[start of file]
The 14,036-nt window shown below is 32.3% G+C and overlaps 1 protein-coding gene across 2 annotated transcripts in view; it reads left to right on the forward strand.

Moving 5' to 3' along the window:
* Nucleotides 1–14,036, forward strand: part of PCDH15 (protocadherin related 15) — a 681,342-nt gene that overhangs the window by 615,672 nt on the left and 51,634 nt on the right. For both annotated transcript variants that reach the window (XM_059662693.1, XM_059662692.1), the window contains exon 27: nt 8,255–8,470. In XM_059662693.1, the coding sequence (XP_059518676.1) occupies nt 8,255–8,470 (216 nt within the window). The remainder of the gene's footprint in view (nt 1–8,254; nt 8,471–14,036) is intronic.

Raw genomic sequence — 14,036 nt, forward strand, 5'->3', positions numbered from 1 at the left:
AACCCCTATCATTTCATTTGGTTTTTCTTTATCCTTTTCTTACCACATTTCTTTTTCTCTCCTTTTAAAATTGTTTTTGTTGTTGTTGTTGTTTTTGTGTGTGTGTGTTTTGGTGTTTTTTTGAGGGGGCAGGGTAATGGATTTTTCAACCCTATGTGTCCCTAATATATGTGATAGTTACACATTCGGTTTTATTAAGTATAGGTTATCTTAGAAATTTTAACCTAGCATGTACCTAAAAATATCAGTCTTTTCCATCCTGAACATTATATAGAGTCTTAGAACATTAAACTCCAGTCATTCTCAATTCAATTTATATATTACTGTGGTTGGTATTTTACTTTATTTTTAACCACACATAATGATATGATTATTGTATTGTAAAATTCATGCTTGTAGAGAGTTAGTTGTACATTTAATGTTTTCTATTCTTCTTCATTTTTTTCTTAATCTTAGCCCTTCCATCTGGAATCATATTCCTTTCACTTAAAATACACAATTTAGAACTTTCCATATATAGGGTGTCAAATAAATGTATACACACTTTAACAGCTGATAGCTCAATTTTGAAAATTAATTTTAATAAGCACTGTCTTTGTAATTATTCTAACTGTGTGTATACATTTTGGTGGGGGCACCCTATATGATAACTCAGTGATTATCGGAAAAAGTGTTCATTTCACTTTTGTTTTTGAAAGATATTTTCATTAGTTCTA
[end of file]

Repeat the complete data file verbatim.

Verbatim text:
The 14,036-nt window shown below is 32.3% G+C and overlaps 1 protein-coding gene across 2 annotated transcripts in view; it reads left to right on the forward strand.

Moving 5' to 3' along the window:
* Nucleotides 1–14,036, forward strand: part of PCDH15 (protocadherin related 15) — a 681,342-nt gene that overhangs the window by 615,672 nt on the left and 51,634 nt on the right. For both annotated transcript variants that reach the window (XM_059662693.1, XM_059662692.1), the window contains exon 27: nt 8,255–8,470. In XM_059662693.1, the coding sequence (XP_059518676.1) occupies nt 8,255–8,470 (216 nt within the window). The remainder of the gene's footprint in view (nt 1–8,254; nt 8,471–14,036) is intronic.

Raw genomic sequence — 14,036 nt, forward strand, 5'->3', positions numbered from 1 at the left:
AACCCCTATCATTTCATTTGGTTTTTCTTTATCCTTTTCTTACCACATTTCTTTTTCTCTCCTTTTAAAATTGTTTTTGTTGTTGTTGTTGTTTTTGTGTGTGTGTGTTTTGGTGTTTTTTTGAGGGGGCAGGGTAATGGATTTTTCAACCCTATGTGTCCCTAATATATGTGATAGTTACACATTCGGTTTTATTAAGTATAGGTTATCTTAGAAATTTTAACCTAGCATGTACCTAAAAATATCAGTCTTTTCCATCCTGAACATTATATAGAGTCTTAGAACATTAAACTCCAGTCATTCTCAATTCAATTTATATATTACTGTGGTTGGTATTTTACTTTATTTTTAACCACACATAATGATATGATTATTGTATTGTAAAATTCATGCTTGTAGAGAGTTAGTTGTACATTTAATGTTTTCTATTCTTCTTCATTTTTTTCTTAATCTTAGCCCTTCCATCTGGAATCATATTCCTTTCACTTAAAATACACAATTTAGAACTTTCCATATATAGGGTGTCAAATAAATGTATACACACTTTAACAGCTGATAGCTCAATTTTGAAAATTAATTTTAATAAGCACTGTCTTTGTAATTATTCTAACTGTGTGTATACATTTTGGTGGGGGCACCCTATATGATAACTCAGTGATTATCGGAAAAAGTGTTCATTTCACTTTTGTTTTTGAAAGATATTTTCATTAGTTCTA